THE TORNADO IN OKLAHOMA: While preparing this blogpost, word came of the tragic tornado most affecting Moore, OK. It caused me to recall another tornado which for some reason I’ve always remembered, the Fargo Tornado June 20, 1957003. See photo at the end of this post. In times like these thoughts always go to a heightened sense of community, and the importance of the public infrastructure and planning for the long term possibilities. Sometimes we do this well; often we do this poorly.
Lawrence Welk remembered
August 10, 1994, I was at the ancestral farm near LaMoure ND, trying to do a small part to help my Uncle Vince and Aunt Edithe during harvest time.
This particular day, a Wednesday, for some unremembered reason, the suggestion was made that we make the 110 mile drive west on Highway 13 to see the small farm near Strasburg where Lawrence Welk grew up.
I took a photo of Vince and Edithe, my Mom’s brother and sister, that day:
(click to enlarge)
For anyone over a certain age, the Lawrence Welk story doesn’t need repeating; and his long popular show lives on, larger than life, on TV week after week. He is a part of Americana.
He was the first recipient of the North Dakota Roughrider Award in 1961.
Lawrence was of the group called German-Russians who make up much of the population of South Central North Dakota. He and his brothers lived in the upstairs and unheated attic of the tiny farmhouse, and Welk practiced his music skills in the barn, entertaining the cows and the chickens when not doing the hard work required of farmers.
Lawrence Welk came unexpectedly back into my life last Thursday, on a visit to my still-surviving Uncle and Aunt, now living in Assisted Living and Nursing Home respectively in LaMoure; now 88 and 92.
We were about finished with “dinner” (the noon meal will always be “dinner” out on the prairie!) and in walked a lady and her husband who had come to do a show for the residents that very afternoon.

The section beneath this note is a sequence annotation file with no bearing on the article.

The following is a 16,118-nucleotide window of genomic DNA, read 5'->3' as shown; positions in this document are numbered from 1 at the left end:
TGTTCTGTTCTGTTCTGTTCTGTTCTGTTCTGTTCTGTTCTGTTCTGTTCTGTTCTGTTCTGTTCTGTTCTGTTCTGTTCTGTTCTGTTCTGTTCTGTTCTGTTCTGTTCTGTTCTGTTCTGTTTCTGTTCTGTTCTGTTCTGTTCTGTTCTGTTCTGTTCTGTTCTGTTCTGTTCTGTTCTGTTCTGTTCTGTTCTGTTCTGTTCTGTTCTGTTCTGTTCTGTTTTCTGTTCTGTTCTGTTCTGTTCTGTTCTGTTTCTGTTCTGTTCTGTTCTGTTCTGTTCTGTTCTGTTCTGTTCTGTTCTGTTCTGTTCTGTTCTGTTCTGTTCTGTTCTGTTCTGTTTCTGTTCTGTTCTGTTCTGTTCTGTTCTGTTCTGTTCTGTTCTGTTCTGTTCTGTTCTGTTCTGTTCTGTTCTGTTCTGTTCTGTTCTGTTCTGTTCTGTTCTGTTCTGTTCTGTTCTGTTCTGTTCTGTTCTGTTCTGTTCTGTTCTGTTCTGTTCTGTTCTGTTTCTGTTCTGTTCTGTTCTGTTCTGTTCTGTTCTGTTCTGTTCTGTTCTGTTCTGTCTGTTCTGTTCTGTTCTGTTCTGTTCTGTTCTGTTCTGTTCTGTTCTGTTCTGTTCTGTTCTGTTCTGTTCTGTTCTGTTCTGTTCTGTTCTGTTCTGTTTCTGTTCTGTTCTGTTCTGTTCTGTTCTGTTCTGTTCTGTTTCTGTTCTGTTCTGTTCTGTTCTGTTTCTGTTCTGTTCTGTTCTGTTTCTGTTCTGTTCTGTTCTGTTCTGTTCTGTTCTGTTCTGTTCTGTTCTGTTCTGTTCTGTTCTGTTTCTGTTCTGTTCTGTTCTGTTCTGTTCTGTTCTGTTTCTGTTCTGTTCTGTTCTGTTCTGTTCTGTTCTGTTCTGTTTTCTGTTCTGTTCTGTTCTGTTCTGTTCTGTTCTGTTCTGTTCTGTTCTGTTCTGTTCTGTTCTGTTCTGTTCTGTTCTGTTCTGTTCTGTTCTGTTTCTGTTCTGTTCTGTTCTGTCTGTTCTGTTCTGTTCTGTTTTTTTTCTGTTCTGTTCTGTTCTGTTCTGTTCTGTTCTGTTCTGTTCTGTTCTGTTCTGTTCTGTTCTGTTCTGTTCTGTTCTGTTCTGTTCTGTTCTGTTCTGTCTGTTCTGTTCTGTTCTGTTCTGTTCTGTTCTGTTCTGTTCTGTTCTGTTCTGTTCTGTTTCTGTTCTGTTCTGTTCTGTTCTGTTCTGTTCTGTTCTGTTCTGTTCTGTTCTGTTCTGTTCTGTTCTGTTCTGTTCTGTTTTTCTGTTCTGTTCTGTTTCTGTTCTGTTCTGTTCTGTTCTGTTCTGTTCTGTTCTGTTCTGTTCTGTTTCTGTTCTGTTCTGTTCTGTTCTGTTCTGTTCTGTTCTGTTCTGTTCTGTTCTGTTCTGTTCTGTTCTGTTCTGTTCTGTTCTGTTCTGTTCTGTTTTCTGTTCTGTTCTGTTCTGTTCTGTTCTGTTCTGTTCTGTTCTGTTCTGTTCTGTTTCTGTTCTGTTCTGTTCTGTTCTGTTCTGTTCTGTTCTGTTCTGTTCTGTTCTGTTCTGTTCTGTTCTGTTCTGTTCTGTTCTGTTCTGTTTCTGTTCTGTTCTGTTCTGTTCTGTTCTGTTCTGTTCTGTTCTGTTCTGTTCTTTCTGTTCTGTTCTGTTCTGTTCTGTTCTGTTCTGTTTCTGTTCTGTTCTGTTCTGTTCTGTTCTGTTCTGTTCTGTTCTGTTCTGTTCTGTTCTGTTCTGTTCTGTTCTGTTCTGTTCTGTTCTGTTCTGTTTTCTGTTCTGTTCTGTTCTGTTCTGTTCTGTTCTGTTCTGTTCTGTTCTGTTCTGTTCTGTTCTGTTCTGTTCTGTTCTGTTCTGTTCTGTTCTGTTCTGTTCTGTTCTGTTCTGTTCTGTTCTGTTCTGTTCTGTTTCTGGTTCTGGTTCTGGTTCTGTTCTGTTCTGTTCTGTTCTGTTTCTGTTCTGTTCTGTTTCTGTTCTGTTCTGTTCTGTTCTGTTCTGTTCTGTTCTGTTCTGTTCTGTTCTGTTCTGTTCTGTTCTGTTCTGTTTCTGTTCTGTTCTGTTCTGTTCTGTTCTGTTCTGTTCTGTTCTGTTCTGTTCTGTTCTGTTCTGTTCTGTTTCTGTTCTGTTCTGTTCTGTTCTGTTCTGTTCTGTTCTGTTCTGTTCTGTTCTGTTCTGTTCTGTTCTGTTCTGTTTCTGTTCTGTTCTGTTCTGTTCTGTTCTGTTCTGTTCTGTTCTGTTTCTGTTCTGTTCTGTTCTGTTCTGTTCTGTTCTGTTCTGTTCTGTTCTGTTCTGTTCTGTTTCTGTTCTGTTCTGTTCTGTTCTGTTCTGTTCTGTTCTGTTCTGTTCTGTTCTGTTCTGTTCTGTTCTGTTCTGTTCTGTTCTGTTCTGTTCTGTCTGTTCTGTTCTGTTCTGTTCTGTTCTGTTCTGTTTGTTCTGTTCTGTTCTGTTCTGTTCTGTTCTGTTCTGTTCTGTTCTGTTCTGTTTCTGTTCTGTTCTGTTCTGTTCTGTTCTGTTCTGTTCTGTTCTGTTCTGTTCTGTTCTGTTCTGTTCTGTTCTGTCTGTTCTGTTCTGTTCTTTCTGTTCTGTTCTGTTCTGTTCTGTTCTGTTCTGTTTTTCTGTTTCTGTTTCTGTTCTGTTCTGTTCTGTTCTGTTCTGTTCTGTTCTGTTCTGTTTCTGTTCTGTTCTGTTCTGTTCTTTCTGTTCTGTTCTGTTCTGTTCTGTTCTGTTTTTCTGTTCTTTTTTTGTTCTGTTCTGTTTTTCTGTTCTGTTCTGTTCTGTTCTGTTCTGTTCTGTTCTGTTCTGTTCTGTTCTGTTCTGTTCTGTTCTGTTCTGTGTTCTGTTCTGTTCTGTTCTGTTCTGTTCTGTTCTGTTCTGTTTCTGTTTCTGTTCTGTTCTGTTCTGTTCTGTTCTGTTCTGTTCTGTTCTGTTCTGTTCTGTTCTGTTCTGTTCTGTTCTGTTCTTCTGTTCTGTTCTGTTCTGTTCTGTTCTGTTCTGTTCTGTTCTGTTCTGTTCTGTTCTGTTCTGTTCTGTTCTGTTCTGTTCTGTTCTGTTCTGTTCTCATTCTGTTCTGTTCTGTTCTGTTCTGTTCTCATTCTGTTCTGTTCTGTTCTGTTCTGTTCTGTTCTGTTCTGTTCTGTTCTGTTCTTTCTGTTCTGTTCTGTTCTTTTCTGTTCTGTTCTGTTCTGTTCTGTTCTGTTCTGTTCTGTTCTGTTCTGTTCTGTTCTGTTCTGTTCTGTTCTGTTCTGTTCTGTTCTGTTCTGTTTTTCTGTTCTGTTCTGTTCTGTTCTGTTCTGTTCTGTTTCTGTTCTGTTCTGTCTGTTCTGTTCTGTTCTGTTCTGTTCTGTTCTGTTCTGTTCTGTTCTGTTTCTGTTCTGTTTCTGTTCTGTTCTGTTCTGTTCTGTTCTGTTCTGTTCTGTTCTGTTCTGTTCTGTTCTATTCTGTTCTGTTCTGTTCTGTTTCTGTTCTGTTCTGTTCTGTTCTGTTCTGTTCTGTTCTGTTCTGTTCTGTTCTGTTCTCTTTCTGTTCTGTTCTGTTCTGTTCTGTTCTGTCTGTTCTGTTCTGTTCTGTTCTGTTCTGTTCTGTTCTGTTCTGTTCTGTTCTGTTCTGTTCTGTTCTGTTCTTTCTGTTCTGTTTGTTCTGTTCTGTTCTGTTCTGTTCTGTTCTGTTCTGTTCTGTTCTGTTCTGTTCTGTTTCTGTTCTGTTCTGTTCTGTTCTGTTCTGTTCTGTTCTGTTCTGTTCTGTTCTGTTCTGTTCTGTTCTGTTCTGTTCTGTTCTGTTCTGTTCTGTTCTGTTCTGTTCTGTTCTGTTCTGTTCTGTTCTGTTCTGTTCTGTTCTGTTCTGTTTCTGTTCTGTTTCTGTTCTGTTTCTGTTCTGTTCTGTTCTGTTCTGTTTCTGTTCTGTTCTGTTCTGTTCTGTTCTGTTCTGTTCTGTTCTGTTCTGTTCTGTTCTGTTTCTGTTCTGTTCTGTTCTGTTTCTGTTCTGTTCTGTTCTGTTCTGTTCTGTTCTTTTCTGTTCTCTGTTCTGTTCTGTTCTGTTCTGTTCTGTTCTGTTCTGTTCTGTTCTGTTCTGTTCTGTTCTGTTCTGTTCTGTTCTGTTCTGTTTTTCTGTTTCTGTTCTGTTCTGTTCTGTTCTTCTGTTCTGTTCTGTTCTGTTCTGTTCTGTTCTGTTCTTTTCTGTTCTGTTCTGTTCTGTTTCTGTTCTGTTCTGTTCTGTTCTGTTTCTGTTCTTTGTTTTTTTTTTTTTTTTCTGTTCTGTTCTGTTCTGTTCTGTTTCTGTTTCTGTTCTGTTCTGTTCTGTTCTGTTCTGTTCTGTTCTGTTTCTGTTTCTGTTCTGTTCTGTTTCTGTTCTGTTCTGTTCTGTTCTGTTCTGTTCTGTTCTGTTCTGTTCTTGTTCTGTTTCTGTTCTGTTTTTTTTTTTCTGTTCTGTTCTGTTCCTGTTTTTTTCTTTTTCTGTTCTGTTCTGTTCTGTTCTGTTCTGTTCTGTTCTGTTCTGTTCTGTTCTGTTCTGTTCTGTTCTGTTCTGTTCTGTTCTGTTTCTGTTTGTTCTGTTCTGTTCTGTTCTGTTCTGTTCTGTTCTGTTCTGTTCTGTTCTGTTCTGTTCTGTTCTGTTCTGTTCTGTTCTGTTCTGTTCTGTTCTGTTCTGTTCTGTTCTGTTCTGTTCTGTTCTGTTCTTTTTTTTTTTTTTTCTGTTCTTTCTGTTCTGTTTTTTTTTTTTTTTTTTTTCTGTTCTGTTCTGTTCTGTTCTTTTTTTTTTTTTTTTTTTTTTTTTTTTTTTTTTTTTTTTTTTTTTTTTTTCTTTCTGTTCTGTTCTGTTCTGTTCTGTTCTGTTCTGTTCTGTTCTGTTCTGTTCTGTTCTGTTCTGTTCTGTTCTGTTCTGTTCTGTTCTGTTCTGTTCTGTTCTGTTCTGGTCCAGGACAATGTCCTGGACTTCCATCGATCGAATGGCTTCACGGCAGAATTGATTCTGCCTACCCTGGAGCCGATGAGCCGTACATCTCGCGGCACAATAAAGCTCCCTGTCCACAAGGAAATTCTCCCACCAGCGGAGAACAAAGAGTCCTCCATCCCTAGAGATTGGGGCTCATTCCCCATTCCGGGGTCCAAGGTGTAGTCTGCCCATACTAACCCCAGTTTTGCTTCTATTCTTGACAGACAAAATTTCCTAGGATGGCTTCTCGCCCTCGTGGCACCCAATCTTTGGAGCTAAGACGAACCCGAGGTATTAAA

It was then I met Loretta (Welk) Jung and her husband Oliver.
Loretta, a retired First Grade teacher in Jamestown, is related to Lawrence: their Dads were first cousins, living in nearby communities. Loretta knew her much older cousin Lawrence as a person and at some point in time decided to carry on the Welk tradition by doing a road show at Nursing Homes and the like on her cousin, Lawrence Welk.
I can attest, she gave a fascinating program that enthralled the attentive audience at St. Rose Care Center last Thursday. If you look carefully, you can see Uncle Vince and Aunt Edith seated in the second row.
The following day I went out to the farm with Vince to help with the mundane things that needed doing.
Mowing the grass beside the house, I found a verdant reminder of Edith’s love of flowers…she hasn’t been out to the farm for a long while, so these tulips had just decided to take things into their own hands and just get about the business of blooming.
We picked a bunch of the flowers and delivered them to Edith in her room at the Care Center.
The next day we picked some more, and brought them in as a more-or-less floral arrangement for the dining room.
And so the seasons go on.
In earth terms, it is spring, and the rhubard (“pie plant” to Edith) begins to grow as it always does in the patch in the garden; and the apple trees by the house begin leafing out for another season – maybe there’ll be lots of apples by fall, maybe few. We shall see.
For the rest of us, we’re in our own “season” in our lives.
May this season be a good one for you.
Cherish each day. Here’s a ten minute video on gratitude and living each day that helps put this into focus.
Dr. Elwyn Robinson on Lawrence Welk in History of North Dakota, c 1966, page 555: “While he was an individual, not a type, Lawrence Welk, the orchestra leader, gave all Americans an image of the North Dakota character. Of Alsatian stock, he grew up on a far near Strasburg, North Dakota, learned the accordion from his father, and in the 1920s began to play at churches, country dances, and then on the radio station at Yankton. After the Second World War, he and his orchestra, playing his famous “Champagne Music,” attained success with long engagements at hotels, many recordings, and a weekly television show. The honest, friendly, and unsophisticated Welk and his wholesome show gave millions of viewers some understanding of North Dakotans. During his rise he had met ridicule and contempt, and so courage and energy played a part in his success. His loyalty to North Dakota was obvious to those who watched his program.”
Thursday, June 20, 1957, Fargo ND